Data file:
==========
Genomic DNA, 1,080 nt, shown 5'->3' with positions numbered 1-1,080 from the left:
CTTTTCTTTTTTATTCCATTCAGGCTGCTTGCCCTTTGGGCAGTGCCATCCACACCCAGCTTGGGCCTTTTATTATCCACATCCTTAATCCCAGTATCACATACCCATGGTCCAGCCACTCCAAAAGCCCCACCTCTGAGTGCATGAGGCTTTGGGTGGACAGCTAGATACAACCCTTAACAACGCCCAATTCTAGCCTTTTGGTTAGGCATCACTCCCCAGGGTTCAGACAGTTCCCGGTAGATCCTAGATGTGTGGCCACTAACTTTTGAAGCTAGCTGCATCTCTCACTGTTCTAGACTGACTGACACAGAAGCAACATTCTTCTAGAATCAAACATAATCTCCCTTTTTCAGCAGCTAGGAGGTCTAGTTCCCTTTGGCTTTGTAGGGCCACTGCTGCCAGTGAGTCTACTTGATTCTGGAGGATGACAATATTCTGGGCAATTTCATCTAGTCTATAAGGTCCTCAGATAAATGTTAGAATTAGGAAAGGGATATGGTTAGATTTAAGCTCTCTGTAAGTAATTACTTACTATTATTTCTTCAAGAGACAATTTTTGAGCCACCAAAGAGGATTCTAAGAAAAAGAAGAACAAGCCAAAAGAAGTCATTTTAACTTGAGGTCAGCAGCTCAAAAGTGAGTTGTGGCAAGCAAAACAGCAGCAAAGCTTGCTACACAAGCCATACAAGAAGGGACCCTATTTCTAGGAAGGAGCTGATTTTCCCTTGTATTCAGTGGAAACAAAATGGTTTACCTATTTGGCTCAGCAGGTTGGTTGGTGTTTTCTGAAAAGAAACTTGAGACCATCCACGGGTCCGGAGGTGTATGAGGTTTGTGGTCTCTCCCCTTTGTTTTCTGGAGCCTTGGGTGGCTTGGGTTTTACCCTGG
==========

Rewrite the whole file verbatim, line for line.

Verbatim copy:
Genomic DNA, 1,080 nt, shown 5'->3' with positions numbered 1-1,080 from the left:
CTTTTCTTTTTTATTCCATTCAGGCTGCTTGCCCTTTGGGCAGTGCCATCCACACCCAGCTTGGGCCTTTTATTATCCACATCCTTAATCCCAGTATCACATACCCATGGTCCAGCCACTCCAAAAGCCCCACCTCTGAGTGCATGAGGCTTTGGGTGGACAGCTAGATACAACCCTTAACAACGCCCAATTCTAGCCTTTTGGTTAGGCATCACTCCCCAGGGTTCAGACAGTTCCCGGTAGATCCTAGATGTGTGGCCACTAACTTTTGAAGCTAGCTGCATCTCTCACTGTTCTAGACTGACTGACACAGAAGCAACATTCTTCTAGAATCAAACATAATCTCCCTTTTTCAGCAGCTAGGAGGTCTAGTTCCCTTTGGCTTTGTAGGGCCACTGCTGCCAGTGAGTCTACTTGATTCTGGAGGATGACAATATTCTGGGCAATTTCATCTAGTCTATAAGGTCCTCAGATAAATGTTAGAATTAGGAAAGGGATATGGTTAGATTTAAGCTCTCTGTAAGTAATTACTTACTATTATTTCTTCAAGAGACAATTTTTGAGCCACCAAAGAGGATTCTAAGAAAAAGAAGAACAAGCCAAAAGAAGTCATTTTAACTTGAGGTCAGCAGCTCAAAAGTGAGTTGTGGCAAGCAAAACAGCAGCAAAGCTTGCTACACAAGCCATACAAGAAGGGACCCTATTTCTAGGAAGGAGCTGATTTTCCCTTGTATTCAGTGGAAACAAAATGGTTTACCTATTTGGCTCAGCAGGTTGGTTGGTGTTTTCTGAAAAGAAACTTGAGACCATCCACGGGTCCGGAGGTGTATGAGGTTTGTGGTCTCTCCCCTTTGTTTTCTGGAGCCTTGGGTGGCTTGGGTTTTACCCTGG